“If I had gone when I first thought about getting my purse and my shoes, I would have never made it to the basement,” she noted.
The entire home was destroyed except for the bathroom the couple was in under the porch and an adjacent laundry room.
“People would come (later) and look at the pile and the small hole where we were and they couldn’t believe it,” Brenda said.
After the storm, the Johnsons were not completely out of trouble.
There was a strong natural gas smell from their home and the couple had no way to climb a large pile of rubble to escape.
A neighbor spoke loudly to see if the couple was okay and were asked what they needed while it was still pouring down raining.
Of course, Brenda didn’t have any shoes.
A neighbor’s wife went and grabbed some boots with thick soles and threw them in the Johnson’s direction. “(Bruce) put them on my feet and they fit me perfectly,” Brenda said as it was just another example to her of God’s provision.
While encouraging the helpers to go check on others in the neighborhood, a friend helped to drag over a railing from the couples’ front porch so the Johnsons could use it to climb out of the debris.
“We stood there and praised God that we were alive,” Brenda said. “…It was just an unbelievable experience.”
Bruce and Brenda stayed at their daughter Shannon Brown’s home in Odessa before returning the next morning.
“It was a shock to see it all over again,” Brenda said. “We had nothing left. We were hoping to find some things that meant something…We had family and friends work hard for two days. We dug through the debris, lifting lumber…”
The Johnsons were also overwhelmed as area residents that they didn’t even know were helping them sift through the debris to find things like her purse (which had everything still intact), photo albums, and even her wedding ring.
Brenda had taken her ring off on Monday evening and put it loose on her dresser. A volunteer eventually found the ring in her back yard against another house in the dirt. Brenda said people also brought food out to the driveway so folks could keep working. Her State Farm agent said in another community he was at, folks were waiting for a long time for cleaning companies to arrive to help while she was receiving an abundance of support.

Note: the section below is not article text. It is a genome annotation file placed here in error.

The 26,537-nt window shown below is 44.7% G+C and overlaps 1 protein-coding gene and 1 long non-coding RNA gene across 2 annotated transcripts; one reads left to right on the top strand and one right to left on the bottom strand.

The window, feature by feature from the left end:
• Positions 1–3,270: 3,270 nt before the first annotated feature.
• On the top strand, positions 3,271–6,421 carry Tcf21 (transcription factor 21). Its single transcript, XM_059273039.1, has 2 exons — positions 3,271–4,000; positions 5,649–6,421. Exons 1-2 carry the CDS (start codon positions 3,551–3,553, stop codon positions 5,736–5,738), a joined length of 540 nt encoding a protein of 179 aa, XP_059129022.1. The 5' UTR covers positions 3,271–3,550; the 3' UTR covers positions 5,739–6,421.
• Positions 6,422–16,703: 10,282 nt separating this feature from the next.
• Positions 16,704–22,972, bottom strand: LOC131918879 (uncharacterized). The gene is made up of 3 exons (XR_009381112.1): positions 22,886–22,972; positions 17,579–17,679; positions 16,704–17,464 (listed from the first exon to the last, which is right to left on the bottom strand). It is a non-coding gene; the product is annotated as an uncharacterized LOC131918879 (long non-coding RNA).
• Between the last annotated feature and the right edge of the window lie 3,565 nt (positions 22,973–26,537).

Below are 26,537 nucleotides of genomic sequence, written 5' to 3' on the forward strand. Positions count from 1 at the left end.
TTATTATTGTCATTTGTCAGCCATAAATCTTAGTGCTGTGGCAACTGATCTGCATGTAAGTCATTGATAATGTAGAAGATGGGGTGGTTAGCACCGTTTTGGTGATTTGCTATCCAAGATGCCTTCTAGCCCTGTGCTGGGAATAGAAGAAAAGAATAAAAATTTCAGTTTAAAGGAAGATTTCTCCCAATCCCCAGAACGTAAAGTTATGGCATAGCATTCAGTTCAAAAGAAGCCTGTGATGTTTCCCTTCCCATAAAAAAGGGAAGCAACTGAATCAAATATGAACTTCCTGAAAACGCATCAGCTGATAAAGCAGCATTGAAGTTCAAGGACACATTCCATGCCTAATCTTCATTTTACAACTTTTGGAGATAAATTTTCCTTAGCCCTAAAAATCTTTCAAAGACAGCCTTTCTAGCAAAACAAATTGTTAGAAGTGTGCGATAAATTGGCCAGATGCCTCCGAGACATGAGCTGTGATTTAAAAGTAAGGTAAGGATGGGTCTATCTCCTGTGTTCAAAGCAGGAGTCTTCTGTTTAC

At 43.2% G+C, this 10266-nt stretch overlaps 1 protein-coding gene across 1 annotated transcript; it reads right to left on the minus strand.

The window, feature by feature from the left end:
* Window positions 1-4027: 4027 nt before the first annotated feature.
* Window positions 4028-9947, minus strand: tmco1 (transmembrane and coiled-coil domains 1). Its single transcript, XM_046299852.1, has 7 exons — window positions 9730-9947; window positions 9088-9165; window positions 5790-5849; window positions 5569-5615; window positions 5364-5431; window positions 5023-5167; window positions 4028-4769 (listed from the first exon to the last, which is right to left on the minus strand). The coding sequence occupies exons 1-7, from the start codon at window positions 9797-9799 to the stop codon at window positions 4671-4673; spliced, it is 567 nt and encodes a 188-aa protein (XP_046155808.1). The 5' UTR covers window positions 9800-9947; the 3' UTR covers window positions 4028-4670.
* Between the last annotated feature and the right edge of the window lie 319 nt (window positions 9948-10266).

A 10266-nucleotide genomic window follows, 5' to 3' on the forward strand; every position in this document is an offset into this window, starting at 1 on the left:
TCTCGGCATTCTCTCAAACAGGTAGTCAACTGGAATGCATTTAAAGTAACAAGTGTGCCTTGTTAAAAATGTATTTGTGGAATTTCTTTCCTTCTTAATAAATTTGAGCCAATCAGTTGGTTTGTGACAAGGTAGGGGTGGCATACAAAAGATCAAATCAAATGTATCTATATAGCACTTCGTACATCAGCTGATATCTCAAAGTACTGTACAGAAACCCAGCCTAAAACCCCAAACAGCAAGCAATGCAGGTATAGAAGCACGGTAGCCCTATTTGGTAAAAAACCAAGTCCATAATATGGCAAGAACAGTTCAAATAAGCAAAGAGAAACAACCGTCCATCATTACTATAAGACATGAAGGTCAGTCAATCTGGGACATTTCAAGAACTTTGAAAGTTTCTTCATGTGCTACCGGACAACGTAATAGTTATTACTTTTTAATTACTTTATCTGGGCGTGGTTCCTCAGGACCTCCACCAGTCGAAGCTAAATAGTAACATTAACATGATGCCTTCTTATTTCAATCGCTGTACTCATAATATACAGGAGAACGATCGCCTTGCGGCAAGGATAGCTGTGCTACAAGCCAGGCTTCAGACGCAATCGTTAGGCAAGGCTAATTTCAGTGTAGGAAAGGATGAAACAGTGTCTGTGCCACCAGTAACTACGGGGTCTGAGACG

“We were shocked people from Oak Grove came to our street to help the worst area and were digging through things,” Brenda added.
She said many people even took to their own homes the couple’s clothes found at the site to wash them for the couple.
Brenda said their future plans include not building a home on the same street.
“We raised our two children there; we have many happy memories there,” she said. “That door closed so it’s time to move on. Not sure we want to live in that spot, not out of fear, but that door’s closed. We will build somewhere in the area. That will be down the road once we get all of the pieces in place.”
Another of God’s provision for the couple is where they are living now.
Though their daughter offered them a place to stay, a Lee’s Summit man heard their story and has since offered a fully furnished home to the couple to help them in their time of transition.
“It was another piece that fell in place that helped us,” Brenda said. “God is truly taking care of our steps…We are just thankful for the all of the help people have given us.”
The Johnsons were interviewed by ABC News, appeared on Good Morning America, and were visited by Missouri Gov. Eric Greitens. Bruce Johnson recently retired from the Missouri State Highway Patrol. He is the son of Carol Johnson and the late George Johnson. Brenda is the daughter of Grant and Mildred Nolan. They have a son Rhett and his wife Jessica, who live in Columbia, as well as a daughter Shannon Brown, who lives with her husband Jason in Odessa.
“I give all praise and glory to God,” Brenda said. “He saved us and he provided that place and we walked away very humbled and we are thankful, not only for this community, but places like Vandalia, who are willing to help,” she said.